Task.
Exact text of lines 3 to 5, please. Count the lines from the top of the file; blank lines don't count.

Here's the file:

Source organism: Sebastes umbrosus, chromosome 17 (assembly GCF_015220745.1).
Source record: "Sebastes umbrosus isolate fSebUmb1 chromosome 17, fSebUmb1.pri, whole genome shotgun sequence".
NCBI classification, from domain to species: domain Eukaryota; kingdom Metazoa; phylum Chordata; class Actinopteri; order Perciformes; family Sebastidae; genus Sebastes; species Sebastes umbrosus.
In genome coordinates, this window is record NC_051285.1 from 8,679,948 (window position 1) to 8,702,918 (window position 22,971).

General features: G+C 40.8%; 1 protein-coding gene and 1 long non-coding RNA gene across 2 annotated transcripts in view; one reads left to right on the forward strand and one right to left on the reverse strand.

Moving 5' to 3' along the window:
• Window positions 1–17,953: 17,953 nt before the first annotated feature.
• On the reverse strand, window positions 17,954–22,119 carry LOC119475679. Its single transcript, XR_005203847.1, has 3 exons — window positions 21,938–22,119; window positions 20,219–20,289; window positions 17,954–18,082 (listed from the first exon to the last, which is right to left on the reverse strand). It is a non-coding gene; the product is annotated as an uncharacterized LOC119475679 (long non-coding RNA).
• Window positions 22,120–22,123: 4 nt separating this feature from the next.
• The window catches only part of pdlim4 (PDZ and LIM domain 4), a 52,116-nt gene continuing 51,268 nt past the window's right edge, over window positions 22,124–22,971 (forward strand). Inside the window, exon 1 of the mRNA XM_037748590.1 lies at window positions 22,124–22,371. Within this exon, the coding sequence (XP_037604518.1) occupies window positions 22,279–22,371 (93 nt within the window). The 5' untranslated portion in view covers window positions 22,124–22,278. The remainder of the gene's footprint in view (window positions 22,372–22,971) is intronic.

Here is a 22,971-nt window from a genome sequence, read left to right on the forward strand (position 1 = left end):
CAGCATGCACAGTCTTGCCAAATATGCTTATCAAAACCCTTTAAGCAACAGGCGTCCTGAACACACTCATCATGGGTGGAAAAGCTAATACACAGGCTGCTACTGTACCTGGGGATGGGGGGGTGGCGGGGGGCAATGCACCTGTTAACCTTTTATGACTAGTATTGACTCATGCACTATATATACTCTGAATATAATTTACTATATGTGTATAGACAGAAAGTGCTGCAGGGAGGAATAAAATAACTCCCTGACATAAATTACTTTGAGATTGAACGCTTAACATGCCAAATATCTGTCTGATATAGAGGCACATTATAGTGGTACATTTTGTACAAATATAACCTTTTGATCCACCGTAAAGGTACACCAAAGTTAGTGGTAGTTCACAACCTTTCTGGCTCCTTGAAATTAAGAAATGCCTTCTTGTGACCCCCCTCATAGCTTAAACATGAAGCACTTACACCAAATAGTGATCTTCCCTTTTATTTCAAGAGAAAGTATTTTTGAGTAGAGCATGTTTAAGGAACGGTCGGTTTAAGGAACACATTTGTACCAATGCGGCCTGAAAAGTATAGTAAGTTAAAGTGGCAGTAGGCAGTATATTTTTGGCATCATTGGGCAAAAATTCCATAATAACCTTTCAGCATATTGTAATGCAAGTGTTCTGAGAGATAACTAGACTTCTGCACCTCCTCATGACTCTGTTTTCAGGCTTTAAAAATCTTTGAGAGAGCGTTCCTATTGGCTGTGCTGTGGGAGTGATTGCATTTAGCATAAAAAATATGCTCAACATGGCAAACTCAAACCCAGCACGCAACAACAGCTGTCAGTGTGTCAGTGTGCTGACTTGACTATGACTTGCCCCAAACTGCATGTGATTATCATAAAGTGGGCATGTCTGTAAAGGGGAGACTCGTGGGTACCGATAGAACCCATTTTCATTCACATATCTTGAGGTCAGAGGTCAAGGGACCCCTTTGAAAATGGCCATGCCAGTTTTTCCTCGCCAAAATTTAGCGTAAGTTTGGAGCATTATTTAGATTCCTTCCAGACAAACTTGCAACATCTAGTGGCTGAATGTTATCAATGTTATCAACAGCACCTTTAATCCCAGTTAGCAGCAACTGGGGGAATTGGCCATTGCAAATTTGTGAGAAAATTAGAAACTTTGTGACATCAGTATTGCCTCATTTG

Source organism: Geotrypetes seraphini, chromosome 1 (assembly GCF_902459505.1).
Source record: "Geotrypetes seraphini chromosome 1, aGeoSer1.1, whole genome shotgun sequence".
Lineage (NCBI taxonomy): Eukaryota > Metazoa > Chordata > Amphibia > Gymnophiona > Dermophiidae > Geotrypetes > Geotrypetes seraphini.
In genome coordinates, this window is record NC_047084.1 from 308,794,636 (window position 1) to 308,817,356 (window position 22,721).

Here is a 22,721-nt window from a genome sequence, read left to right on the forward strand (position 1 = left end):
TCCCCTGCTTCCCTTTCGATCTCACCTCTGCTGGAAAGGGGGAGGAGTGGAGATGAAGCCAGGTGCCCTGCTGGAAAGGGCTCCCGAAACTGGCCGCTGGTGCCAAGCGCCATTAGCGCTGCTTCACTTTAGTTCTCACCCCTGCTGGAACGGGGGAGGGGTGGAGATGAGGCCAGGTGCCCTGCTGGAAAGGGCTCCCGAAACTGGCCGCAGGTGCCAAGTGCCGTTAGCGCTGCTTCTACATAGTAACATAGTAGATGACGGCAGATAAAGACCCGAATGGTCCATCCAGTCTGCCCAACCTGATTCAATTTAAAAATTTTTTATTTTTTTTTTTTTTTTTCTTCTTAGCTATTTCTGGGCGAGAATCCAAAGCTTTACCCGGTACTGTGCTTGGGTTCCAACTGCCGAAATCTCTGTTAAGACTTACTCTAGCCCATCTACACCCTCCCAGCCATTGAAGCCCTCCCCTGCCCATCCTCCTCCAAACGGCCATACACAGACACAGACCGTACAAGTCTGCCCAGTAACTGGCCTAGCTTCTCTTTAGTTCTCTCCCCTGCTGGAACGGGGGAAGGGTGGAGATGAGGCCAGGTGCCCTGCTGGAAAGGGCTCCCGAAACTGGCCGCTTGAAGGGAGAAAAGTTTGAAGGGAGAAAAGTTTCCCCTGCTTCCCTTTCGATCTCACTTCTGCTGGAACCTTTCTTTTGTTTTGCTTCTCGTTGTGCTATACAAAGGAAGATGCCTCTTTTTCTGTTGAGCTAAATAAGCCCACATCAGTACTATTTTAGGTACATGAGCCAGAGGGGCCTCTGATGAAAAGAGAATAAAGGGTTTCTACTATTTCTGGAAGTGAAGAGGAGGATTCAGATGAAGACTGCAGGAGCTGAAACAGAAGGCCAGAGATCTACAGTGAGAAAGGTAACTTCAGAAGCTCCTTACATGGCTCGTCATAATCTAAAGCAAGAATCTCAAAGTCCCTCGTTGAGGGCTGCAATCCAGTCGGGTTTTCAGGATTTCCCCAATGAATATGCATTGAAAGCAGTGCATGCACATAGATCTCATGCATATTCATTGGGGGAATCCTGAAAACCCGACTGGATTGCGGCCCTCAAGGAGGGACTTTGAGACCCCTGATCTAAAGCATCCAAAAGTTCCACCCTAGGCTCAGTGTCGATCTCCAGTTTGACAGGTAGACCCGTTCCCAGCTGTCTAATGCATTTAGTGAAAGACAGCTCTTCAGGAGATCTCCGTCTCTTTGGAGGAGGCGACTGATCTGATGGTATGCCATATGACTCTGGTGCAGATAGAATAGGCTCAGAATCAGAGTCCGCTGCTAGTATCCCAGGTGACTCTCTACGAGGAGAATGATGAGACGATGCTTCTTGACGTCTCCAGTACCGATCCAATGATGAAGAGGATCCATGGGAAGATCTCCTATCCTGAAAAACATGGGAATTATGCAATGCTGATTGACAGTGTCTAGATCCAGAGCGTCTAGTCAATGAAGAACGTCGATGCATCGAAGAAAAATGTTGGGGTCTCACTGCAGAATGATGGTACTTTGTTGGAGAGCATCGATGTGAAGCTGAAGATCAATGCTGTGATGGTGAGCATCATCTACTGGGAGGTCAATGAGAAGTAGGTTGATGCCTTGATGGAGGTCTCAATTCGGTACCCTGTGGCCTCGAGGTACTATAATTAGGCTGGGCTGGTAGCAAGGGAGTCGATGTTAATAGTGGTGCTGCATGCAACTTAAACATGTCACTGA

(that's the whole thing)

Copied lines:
NCBI classification, from domain to species: domain Eukaryota; kingdom Metazoa; phylum Chordata; class Actinopteri; order Perciformes; family Sebastidae; genus Sebastes; species Sebastes umbrosus.
In genome coordinates, this window is record NC_051285.1 from 8,679,948 (window position 1) to 8,702,918 (window position 22,971).

General features: G+C 40.8%; 1 protein-coding gene and 1 long non-coding RNA gene across 2 annotated transcripts in view; one reads left to right on the forward strand and one right to left on the reverse strand.